Amjad Abu Sabia from the northern village of Dabburiya has not recovered since an angry mob almost lynched him last Thursday. It happened shortly after two people were stabbed by a Palestinian in nearby Afula. Abu Sabia didn’t even know about it even though it took place a few hundred meters from the fast food stand he co-owns, near the central bus station. Suddenly a crowd of people holding clubs and stones appeared and started cursing and running wild. He says there were more than 100 people there “and they were all about to attack me, not a single one showed pity or compassion.”
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He went inside, closed and locked the front and back doors and sat there while the inflamed mob outside broke garbage containers and the store’s sign. He sat there until the police extracted him and led him to his car. “I felt like a prime minister,” he tries to joke this week, admitting he still finds it hard to believe he remained alive.
For three days after that the stand that serves shawarma was closed. The sign outside, in both Hebrew and Arabic, enraged people in the city almost a year ago when the stand opened. Abu Sabia couldn’t understand why. “In our villages Arabic is the official language. The police station has signs in Arabic, the street signs are in Arabic – why do they see it as foreign here?” he asks.
The fast food avenue in Afula, like the rest of the town, is almost deserted. But the shawarma stand looks especially empty. “I keep silent and swallow the insult to my culture, my business and my dignity,” he says. “I don’t hate anyone. But for years I’ve lived with the Jewish people and never had such a thing happen to me.”
Yossi Rabi of Kibbutz Geva, a regular customer, one of the few who comes to eat shawarma that day, says: “In this area there have always been good relations between Jews and Arabs. I’m not afraid, but many are alarmed and it’s normal.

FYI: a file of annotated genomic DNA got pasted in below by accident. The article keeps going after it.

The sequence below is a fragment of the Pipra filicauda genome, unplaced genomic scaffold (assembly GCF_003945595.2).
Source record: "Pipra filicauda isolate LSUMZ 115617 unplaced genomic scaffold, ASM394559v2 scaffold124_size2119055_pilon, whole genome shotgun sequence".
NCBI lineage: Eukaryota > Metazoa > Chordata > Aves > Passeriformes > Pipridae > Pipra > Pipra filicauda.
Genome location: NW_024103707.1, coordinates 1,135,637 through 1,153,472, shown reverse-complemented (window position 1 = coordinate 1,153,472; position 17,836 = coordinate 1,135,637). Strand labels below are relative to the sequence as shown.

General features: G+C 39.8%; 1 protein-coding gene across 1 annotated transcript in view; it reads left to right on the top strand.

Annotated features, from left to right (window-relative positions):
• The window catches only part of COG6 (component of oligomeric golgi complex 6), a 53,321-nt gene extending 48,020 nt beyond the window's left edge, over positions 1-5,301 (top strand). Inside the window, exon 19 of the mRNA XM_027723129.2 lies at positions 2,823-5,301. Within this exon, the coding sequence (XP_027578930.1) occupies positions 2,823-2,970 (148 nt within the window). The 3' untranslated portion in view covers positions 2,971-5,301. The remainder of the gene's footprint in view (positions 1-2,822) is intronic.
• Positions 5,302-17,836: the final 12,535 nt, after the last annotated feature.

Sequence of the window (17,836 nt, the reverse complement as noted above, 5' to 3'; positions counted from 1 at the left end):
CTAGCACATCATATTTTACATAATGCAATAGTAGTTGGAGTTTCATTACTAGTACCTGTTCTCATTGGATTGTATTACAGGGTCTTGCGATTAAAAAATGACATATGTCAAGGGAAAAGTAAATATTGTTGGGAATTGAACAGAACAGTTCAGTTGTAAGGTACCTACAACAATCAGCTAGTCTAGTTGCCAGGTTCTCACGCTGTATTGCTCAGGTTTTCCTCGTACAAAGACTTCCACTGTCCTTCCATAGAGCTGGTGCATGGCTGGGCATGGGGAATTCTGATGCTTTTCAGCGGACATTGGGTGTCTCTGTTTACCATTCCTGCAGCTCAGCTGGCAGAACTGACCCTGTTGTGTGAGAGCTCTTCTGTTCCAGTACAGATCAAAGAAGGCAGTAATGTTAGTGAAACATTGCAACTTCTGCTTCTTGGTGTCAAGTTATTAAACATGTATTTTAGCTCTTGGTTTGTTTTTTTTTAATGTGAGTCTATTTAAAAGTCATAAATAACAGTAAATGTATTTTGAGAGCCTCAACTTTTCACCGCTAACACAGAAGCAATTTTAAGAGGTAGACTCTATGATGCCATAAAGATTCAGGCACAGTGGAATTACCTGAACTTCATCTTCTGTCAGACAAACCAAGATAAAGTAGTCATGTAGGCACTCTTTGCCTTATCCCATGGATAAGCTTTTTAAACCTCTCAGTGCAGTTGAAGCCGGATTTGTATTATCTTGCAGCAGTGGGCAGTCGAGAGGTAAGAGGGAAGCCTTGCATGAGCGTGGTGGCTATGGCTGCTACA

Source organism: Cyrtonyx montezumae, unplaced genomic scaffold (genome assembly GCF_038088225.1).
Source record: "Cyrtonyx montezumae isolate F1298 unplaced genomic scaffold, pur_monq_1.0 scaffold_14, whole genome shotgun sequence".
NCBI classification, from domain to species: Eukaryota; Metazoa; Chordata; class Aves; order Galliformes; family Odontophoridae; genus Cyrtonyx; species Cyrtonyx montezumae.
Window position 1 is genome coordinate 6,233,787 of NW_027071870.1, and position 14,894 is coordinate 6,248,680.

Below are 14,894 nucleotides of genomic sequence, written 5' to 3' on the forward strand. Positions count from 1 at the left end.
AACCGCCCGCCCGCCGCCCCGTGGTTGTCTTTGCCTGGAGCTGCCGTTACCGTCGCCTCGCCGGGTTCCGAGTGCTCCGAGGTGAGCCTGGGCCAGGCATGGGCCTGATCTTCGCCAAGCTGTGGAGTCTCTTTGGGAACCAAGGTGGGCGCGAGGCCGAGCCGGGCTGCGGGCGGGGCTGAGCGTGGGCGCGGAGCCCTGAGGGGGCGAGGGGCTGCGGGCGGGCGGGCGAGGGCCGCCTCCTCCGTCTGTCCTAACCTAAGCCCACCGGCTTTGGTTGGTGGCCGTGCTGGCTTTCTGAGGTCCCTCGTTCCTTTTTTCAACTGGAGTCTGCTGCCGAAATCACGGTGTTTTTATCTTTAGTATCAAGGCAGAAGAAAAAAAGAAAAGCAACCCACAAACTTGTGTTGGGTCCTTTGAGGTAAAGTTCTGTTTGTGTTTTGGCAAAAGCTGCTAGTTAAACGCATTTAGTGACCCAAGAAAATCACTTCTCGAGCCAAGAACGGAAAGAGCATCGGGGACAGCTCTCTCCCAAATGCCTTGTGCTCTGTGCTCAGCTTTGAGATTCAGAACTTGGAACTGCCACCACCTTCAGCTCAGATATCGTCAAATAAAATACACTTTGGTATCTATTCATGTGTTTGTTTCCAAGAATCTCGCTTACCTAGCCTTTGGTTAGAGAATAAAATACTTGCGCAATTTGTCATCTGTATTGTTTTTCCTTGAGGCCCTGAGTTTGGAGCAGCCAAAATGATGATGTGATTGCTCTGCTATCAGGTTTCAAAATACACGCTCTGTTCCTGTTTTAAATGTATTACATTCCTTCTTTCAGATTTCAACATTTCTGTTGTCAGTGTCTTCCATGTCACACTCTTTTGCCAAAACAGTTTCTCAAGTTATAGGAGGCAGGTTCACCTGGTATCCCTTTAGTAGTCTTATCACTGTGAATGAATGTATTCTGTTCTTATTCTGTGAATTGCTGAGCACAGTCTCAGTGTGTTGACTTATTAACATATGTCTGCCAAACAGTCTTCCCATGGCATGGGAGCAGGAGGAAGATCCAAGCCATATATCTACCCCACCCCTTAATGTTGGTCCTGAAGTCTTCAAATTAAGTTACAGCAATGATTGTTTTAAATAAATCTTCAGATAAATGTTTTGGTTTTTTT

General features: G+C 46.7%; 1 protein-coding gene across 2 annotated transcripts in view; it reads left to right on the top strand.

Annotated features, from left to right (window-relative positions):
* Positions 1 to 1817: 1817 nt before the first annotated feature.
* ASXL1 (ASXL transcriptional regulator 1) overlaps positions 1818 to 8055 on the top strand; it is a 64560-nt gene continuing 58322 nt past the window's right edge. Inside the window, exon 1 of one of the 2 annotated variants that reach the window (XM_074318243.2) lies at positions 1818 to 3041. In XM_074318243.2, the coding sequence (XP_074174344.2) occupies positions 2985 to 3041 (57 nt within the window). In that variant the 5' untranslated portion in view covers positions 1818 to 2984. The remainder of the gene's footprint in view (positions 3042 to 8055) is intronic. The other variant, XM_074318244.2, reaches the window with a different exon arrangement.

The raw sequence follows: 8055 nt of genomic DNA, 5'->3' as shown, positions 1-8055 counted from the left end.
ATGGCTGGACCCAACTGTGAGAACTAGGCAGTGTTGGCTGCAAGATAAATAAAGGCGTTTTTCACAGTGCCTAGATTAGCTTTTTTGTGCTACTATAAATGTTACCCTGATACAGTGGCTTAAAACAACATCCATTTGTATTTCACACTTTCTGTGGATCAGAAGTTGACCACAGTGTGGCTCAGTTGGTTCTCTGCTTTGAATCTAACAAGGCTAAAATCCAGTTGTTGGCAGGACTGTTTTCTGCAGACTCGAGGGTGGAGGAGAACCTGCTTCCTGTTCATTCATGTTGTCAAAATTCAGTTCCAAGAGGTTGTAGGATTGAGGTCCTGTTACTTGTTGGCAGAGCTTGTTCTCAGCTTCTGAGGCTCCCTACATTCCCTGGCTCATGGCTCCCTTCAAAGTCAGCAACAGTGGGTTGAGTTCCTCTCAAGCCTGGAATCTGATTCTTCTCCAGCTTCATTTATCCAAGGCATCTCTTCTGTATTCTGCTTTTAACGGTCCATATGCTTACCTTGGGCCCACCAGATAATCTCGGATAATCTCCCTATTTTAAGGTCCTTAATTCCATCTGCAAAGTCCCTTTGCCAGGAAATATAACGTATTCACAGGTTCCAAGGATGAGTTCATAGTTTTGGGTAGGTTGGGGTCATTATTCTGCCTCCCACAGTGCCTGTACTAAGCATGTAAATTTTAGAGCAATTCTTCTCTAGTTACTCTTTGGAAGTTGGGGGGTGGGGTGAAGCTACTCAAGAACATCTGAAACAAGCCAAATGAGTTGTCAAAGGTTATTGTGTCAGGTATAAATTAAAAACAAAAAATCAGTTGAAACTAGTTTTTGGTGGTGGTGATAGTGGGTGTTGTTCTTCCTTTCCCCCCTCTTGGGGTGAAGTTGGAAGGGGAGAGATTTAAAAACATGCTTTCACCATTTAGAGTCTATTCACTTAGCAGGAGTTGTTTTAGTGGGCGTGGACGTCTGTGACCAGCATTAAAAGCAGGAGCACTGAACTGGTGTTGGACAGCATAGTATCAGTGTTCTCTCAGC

“Today there were no attacks, so it’s a little better,” says Yoav Grinspon, a florist in the Afula bus station. It was a few hours before the stabbings in Jerusalem and for a moment there seemed to be peace again. In the 54 years his store opened here, Grinspon had been through five or six terror attacks. In 2001 the store was damaged when shots were fired into it; before that an explosion destroyed the store. The attacks immediately affect flower purchases and the workers are afraid to come to work, he says.
At 4:30 P.M. the terminal was almost empty and seemed to have more security guards and soldiers than civilians. Yizhar Ben Zaken, 80, is holding a beer and seated on a bench in the bus station, along with his friend, David Eini, who collects empty bottles for a living. Ben Zaken says he hasn’t changed his routine a whit. Eini also says “we don’t change our routine – we have to show them we’re not afraid,” but sounds less convinced. The dwindling of people coming in and out of Afula, especially in entertainment centers, has harmed his living.
“I used to work happily, now day and night I wander around and there are no cans. I don’t feel like leaving home,” he says.
On the loudspeaker there is an announcement that a suspicious bag has been left on one of the benches and the soldiers and security guards quickly vacate the terminal. But in less than 20 seconds a soldier comes running. He only went to get a drink and left his bag therefor a moment. “Way to go, soldier,” someone on the loudspeaker says cynically.
Moad Zuabi, a bus driver from the village of Nein, says there have not been many passengers in the last few days and those who do get on the bus often curse the Arabs. “They know I’m Arab, but I continue working and hope for the best,” he says. He has avoided shopping in Afula after work for a week, afraid of being assaulted.
“I used to shop in Barta’a, Kafr Kara, Umm al-Fahm – today no way I’m going in there,” says a resident of Katzir, a Jewish community in Wadi Ara, speaking of the nearby Arab towns. She is sitting with a friend in a cafe on a central avenue in Afula, near the place where last Thursday’s stabbing took place. Only few people were in the usually crowded café. Her friend works in bed-and-breakfast rooms in the area and says many reservations have been cancelled.
Jack Ben Yishai from Ahuzat Barak and his wife Ilanit, an elementary school teacher, have coffee together as they do at the end of every work day in a bid to maintain routine. “From here we’ll go on to eat something in town,” he says.
Ilanit says there’s a building site (with Arab construction workers) near the school and the students’ parents are afraid. Some parents, who work for the security forces, volunteered for guard duty at the school but others simply kept their children at home.
Gavriel Dahan, who works in Mekorot in Migdal Ha’emek, says he went to the wedding of a work mate, an Arab from Yafia, on Tuesday. Before the wedding the workers made feverish phone calls discussing whether to go or not. In the end only six of about 40 Jews who were invited showed up. “A friend told me to take off my kippa. I did at first, then put it on again. They looked at me, but that was all. It was as though nothing had happened. It was great fun,” he says.